2012 Kia Sedona

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The Car Connection
The Car Connection

The Car Connection Expert Review

Martin Padgett Martin Padgett Editorial Director
November 1, 2011

Buying tip

This is likely the Sedona's last year on sale in its current form, and slow sales mean it could be a big minivan bargain--if you're okay with its recent safety scores.

features & specs

4-Door Wgn EX
4-Door Wgn LX
18 city / 25 hwy
18 city / 25 hwy

The aging Kia Sedona still offers the usual minivan virtues of people-carrying and cargo-toting, but there are newer, more flexible, safer choices.

The only Korean-brand minivan on the market, the Kia Sedona carries a family-friendly vibe into what's likely its last year on sale in its current form. The Sedona has lagged the pack on utility and gas mileage, and its only changes for the new model year are minor.

Spruced up in the 2011 model year with a new face and a revised powertrain, the Sedona soldiers on with its 3.5-liter V-6 with 271 horsepower, paired with a six-speed automatic transmission complete with a sport mode. Gas mileage is better, up to 18/25 mpg, and the Sedona's performance is of the reasonably brisk variety that's common to almost all minivans--not too fast, not too slow. Handling is soft, especially compared with the slightly perky Nissan Quest.

Two factors weigh against the Sedona for serious minivan shoppers. The first is safety scores just released by the IIHS. Long a "good" performer in front- and side-impact protection, the Sedona's roof-strength rating earned a "poor" grade, the lowest of all minivans. That keeps it from being a Top Safety Pick, an honor bestowed on the Chrysler, Honda and Toyota minivans. The NHTSA hasn't tested the latest Sedona, though. It does come with standard curtain airbags and stability control, as well as Bluetooth, with an option for rear parking sensors and a rearview camera.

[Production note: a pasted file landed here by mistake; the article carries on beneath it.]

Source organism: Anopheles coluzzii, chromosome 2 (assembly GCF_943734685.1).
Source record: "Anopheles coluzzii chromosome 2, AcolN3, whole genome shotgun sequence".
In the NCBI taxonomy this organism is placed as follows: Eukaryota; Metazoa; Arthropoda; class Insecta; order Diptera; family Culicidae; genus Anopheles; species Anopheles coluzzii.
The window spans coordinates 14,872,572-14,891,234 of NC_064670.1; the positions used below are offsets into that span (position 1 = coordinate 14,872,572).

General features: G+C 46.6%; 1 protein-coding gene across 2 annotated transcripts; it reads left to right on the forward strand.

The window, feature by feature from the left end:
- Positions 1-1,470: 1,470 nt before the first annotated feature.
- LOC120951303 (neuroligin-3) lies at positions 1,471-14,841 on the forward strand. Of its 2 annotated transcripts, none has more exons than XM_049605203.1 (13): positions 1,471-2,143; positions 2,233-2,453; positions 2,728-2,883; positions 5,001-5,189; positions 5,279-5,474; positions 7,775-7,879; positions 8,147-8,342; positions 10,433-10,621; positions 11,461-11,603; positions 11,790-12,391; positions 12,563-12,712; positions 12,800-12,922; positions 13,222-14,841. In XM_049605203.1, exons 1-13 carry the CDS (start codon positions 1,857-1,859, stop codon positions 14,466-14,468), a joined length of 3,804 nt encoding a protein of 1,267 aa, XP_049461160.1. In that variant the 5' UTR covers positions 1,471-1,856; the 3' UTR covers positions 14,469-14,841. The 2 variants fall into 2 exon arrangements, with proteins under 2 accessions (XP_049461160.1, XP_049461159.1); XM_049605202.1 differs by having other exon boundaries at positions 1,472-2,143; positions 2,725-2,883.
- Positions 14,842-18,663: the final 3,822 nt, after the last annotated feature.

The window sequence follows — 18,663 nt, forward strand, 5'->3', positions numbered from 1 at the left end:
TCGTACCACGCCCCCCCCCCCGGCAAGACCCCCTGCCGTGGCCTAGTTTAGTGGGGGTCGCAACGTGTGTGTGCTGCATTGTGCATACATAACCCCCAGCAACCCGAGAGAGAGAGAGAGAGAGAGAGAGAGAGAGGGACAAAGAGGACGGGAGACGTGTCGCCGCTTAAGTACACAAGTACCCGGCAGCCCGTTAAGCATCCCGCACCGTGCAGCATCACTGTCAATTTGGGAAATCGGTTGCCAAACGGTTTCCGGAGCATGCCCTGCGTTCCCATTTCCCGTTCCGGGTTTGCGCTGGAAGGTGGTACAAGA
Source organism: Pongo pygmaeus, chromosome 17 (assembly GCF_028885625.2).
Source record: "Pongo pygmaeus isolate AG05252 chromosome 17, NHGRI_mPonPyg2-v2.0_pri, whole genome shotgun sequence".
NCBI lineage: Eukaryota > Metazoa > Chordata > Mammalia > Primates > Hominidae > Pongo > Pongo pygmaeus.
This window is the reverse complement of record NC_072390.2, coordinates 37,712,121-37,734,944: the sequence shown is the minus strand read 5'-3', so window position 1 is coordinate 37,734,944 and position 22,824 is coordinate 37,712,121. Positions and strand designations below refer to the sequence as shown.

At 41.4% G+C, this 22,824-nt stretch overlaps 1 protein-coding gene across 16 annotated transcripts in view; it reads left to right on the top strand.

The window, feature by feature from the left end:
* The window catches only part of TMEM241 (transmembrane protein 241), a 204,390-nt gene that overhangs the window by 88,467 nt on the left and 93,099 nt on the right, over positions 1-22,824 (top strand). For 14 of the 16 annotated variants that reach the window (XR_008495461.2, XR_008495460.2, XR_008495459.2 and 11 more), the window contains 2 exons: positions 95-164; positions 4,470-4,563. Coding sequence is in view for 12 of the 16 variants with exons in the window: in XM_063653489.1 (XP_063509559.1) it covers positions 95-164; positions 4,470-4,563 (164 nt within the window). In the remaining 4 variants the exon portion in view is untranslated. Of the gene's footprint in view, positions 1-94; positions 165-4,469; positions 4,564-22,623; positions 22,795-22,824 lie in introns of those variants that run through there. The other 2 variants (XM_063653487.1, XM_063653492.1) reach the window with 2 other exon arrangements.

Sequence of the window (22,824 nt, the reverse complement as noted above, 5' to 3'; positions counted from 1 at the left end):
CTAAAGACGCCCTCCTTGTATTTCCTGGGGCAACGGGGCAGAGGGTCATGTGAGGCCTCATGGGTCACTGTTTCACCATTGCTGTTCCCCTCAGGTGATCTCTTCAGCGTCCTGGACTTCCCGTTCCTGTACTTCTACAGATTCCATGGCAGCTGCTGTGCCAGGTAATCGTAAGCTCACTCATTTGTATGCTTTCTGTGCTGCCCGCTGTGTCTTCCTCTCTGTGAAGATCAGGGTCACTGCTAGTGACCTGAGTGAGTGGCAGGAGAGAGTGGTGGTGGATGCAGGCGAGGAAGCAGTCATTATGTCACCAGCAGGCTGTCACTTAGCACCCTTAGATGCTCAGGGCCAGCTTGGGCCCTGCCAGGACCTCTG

Review continues below

The other prime minivan directive is flexibility, and here the Sedona is competitive, lagging behind the Chryslers along with the Odyssey and Sienna. Grand Caravans and Town & Country minivans have two rows of seats in back that fold into the floor; the Sedona and other vans (except the Quest) have sliding second-row seats and a fold-away third-row bench. With the downsizing of the Quest's interior, though, the Sedona is no longer the smallest minivan, in terms of cubic feet of cabin space.

The Sedona has a fairly long list of standard features, including power features, air conditioning, satellite radio, and steering-wheel audio and phone controls. An EX model comes with power rear-quarter windows and a rearview camera. Options include a DVD entertainment system, a CD changer, and wireless headphones, as well as a navigation system. The Sedona lags behind the Chryslers with their in-car satellite TV and wireless connectivity, and the Sienna with its marvelous 16.4-inch-wide LCD entertainment screen.

For an in-depth review of this minivan, turn to TheCarConnection's most recent review of the Kia Sedona.
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Styling 6
Performance 7
Comfort & Quality 8
Safety 9
Features 7
Fuel Economy 6
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